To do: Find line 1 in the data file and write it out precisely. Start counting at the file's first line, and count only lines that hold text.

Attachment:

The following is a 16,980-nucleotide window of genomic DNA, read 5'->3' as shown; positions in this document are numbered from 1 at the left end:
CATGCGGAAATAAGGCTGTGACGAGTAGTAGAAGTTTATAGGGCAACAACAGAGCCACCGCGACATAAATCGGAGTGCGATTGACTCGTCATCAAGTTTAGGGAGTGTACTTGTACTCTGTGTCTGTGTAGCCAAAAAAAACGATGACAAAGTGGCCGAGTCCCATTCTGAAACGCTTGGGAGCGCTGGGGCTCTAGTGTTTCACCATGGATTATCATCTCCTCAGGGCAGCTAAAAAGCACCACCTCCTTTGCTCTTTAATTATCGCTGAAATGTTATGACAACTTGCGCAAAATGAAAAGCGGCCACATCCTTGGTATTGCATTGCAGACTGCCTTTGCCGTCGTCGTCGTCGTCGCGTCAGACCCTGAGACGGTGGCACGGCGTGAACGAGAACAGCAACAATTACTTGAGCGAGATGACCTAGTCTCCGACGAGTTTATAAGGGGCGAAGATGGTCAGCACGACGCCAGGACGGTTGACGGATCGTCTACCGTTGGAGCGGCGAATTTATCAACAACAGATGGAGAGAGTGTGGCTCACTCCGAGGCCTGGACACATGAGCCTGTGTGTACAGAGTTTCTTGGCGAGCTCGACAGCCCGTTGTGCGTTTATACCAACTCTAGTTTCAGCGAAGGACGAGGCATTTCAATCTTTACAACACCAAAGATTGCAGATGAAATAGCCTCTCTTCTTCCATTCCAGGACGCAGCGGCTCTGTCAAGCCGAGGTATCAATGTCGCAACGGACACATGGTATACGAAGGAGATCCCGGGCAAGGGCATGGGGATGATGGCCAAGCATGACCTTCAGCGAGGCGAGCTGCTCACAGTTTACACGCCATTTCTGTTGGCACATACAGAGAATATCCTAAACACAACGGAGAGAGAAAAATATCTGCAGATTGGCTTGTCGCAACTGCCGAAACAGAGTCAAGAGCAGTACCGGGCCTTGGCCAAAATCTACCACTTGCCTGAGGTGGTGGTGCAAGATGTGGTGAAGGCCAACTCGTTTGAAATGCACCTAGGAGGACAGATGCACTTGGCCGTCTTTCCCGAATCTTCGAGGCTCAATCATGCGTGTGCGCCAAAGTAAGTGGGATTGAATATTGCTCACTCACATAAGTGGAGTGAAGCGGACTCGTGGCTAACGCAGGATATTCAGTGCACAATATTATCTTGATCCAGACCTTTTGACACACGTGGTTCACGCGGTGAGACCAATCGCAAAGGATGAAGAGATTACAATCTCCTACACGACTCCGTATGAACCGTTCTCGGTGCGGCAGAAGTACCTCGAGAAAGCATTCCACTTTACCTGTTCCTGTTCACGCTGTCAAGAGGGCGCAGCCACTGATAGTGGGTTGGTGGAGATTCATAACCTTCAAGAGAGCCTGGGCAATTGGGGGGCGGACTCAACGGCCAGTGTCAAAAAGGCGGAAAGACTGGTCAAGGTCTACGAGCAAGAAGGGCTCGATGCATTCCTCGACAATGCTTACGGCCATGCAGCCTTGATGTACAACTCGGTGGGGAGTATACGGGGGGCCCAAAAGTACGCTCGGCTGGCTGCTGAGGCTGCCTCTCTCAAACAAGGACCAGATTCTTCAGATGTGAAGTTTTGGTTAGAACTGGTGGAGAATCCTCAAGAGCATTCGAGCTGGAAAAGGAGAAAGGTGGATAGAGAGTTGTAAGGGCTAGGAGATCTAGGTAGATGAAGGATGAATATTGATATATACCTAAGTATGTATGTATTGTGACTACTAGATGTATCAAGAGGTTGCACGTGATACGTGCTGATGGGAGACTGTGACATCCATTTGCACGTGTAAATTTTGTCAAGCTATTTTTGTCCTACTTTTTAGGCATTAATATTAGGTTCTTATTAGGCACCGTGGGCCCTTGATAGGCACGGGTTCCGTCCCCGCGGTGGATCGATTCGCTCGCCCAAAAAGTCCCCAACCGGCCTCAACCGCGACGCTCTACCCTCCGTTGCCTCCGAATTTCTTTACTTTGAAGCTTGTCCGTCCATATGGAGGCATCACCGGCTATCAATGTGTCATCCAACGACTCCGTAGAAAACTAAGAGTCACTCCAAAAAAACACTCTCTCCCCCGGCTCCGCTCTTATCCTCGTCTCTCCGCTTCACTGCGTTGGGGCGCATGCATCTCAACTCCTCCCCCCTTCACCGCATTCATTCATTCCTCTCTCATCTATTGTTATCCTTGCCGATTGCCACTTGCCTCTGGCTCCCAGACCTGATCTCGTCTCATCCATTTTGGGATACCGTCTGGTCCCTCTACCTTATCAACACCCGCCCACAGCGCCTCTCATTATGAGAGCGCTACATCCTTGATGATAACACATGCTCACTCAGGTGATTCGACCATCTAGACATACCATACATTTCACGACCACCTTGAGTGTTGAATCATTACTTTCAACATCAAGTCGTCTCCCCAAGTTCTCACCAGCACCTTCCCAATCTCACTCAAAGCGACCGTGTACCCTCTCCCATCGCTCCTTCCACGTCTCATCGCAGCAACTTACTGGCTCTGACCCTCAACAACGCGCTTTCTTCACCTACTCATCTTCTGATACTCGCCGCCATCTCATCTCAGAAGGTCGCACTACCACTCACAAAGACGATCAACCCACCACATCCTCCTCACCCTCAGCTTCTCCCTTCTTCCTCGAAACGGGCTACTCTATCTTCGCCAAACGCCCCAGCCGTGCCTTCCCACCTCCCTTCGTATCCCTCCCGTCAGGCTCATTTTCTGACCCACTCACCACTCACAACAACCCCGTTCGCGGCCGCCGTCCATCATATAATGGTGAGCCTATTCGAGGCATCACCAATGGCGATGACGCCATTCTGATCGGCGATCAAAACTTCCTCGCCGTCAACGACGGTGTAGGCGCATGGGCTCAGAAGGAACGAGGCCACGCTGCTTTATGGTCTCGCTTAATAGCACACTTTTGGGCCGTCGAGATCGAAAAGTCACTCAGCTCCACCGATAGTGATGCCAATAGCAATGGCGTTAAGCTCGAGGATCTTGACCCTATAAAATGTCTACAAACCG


The following is a 16,980-nucleotide window of genomic DNA, read 5'->3' as shown; positions in this document are numbered from 1 at the left end: